* Nicolle/McBride 1990 p52
"Kipchaq families were headed by begs, these families themselves forming hordes under the rule of sultans.  Several hordes formed a tribe ruled by a khan.  All able-bodied men were still expected to serve in the army although the Kipchaqs were also noted for their warrior women. ...
    "Although the warlike Kipchaqs were often in conflict with their neighbours, they also formed alliances with Byzantines, Georgians and others.  Kipchaqs warriors served in various Russian princely armies and Christianity, as well as Islam, were spreading fast by the early 13th century."

* Nicolle/McBride 1999 p21-22
"After the Kipchaks took control of the western steppes in the late 11th century they ... became a source of allies and mercenaries, though not yet of Chernye Klobucki.  Shortly before 1230 AD most of those living in what are now Moldova and Moldavia converted to Catholic Christianity, and it seemed as if the Kipchaks would be absorbed into the mainstream of European civilization.  But a new threat was already on the horizon -- the Mongols, who would sweep the Kipchak elite into oblivion while absorbing the rest."


* Nicolle/Shpakovsky 2001 p47
"The Polovtsians wore a typically eastern or Central Asian form of costume.  When equipped for battle they wore short-sleeved mail hauberks, and lamellar cuirasses to protect their chests and backs.  In addition some of their elite warriors wore a style of anthropomorphic iron or bronze face-mask attached to their helmets.  Such masks could also be decorated with embossed or engraved moustaches which were themselves traditionally regarded as symbols of fortitude."

* Gorelik 1995 p29
"They used mail and, rarely, round shields and helmets.  The latter were richly decorated being exclusive to the nobility."

* Личины 2000 online
"Более четкие свидетельства использования закрытых боевых наголовий фиксируются с появлением и развитием постоянного воинского служилого контингента – конных княжеских и боярских дружин удельного периода – с 12 в., когда они входят в плотный боевой контакт с бесчисленными ордами степных соседей: торков и половцев. Так, по летописным источникам, под 1151 г. известен случай, когда воины киевского князя Изяслава Мстиславича, не узнав его, раненого, под закрытым шлемом и приняв за вражеского командира, стали наносить ему удары мечом, разрубив шлем "до лба".2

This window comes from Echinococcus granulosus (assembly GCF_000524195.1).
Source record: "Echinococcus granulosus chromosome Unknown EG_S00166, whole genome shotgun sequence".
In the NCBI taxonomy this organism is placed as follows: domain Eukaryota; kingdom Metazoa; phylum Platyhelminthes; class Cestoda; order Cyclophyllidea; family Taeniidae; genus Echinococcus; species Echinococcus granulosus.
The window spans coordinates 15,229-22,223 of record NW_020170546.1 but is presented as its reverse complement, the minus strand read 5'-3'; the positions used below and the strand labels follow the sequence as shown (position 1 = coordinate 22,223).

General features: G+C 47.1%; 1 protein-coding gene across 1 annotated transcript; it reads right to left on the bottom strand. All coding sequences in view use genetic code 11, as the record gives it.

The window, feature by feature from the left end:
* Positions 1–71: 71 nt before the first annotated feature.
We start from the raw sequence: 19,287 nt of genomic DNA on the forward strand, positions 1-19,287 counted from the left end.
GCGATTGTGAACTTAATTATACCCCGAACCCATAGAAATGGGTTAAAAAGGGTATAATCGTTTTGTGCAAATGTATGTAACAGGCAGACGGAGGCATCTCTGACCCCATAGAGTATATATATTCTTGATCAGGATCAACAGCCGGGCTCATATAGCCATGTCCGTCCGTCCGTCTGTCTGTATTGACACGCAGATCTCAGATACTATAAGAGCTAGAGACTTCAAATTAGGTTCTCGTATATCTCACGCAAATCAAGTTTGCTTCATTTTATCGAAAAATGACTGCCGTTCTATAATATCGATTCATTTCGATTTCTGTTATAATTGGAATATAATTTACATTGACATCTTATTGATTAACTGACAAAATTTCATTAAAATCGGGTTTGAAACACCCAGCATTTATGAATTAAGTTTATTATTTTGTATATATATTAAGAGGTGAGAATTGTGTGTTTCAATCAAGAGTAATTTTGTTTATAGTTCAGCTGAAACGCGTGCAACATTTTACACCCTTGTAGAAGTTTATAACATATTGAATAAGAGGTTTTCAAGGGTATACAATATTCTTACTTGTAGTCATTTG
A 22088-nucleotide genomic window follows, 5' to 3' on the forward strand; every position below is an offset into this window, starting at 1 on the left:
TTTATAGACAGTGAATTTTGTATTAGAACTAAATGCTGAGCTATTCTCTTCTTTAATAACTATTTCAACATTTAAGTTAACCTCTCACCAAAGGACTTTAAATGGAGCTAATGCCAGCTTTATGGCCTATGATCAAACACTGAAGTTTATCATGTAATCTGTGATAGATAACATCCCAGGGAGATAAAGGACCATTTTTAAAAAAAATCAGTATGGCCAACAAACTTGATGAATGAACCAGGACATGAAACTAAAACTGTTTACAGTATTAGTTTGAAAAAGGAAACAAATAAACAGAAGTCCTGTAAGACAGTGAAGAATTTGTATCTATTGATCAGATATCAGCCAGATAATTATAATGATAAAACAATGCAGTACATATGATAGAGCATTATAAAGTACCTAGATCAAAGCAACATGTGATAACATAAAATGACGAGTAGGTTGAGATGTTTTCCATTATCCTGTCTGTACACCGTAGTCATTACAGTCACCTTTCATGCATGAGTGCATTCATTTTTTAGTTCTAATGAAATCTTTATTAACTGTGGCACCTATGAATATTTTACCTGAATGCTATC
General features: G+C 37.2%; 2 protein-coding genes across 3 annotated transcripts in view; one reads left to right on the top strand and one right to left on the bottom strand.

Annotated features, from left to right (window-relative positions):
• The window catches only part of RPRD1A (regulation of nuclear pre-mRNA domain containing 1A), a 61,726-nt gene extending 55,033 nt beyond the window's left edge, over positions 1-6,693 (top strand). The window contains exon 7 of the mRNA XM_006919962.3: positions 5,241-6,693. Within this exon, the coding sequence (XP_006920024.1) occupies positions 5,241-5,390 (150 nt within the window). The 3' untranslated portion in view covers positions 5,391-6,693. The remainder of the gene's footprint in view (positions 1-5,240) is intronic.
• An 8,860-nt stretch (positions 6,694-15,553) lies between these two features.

"Примерно в это же время на Руси, а затем и у половцев появляются глубокие куполообразные шлемы (тип 4 по классификации А.Н.Кирпичникова ), наиболее ярким представителем которых является золоченый шлем Ярослава Всеволодовича (Оружейная Палата Московского Кремля), а также практически полностью сохранившийся экземпляр, найденный около с. Никольское (Государственный Эрмитаж), шлем из кургана Чингул, шлем из развалин церкви св. Ирины в Киеве, фрагментированый шлем из Изяславля и др. Эти шлемы, снабженные мощным наносником с околобровными, околокглазными выкружками или рельефной полумаской (уже значительно отличающейся по технике изготовления и форме от киевской полумаски или полумаской шлема эпохи викингов из Гьермундбю), имели плотную кольчужную круговую бармицу, защищающую шею, плечи, а также нижнюю часть лица."

* Heath 1978 p102
"They wore trousers, boots, long Arab-style tunic and kaftan.  Brocade, fur, wool and linen predominated, but goatskins were also worn and Robert de Clari, recording the events of the Fourth Crusade, speaks of the Cumans wearing a sheepskin garment which may have been intended to serve as light armour.  Other forms of armour including scale and lamellar were also worn depending on wealth and social status. ..."

* Nicolle/McBride 1990 p63
"The Kipchaqs were one of the last of the western steppe nomads to leave a great deal of weaponry in their graves and to make funerary statues.  Their most characteristic piece of equipment was a tall pointed helmet with an anthropomorphic iron or bronze visor.  Their cavalry elite also wore short-sleeved mail hauberks, a small amount of lamellar armour and fought with bows and curved sabres."


* Gorelik 1995 p29
"Cuman warriors were invariably mounted archers.  The nobles were also equipped with sabres and spears."  

* Nicolle/McBride 1990 p52
"According to the Byzantine historian Nicetas the early nomadic Kipchaqs fought with a quiver on their hip, a recurve bow, javelins and a curved sabre.  They used traditional Turkish tactics of repeated charges by horse-archers, feigned flight and skilful ambush."

* Heath 1978 p102-103
"Robert de Clari implies that the Cumans were armed only with their bows, but Byzantine and Russian sources also record sabres, lances, lassoes, maces and javelins in use, the Cumans being particularly noted for their accuracy with the latter.  Most shields were small circular ones, but some Cumans carried a small version of the kite shield."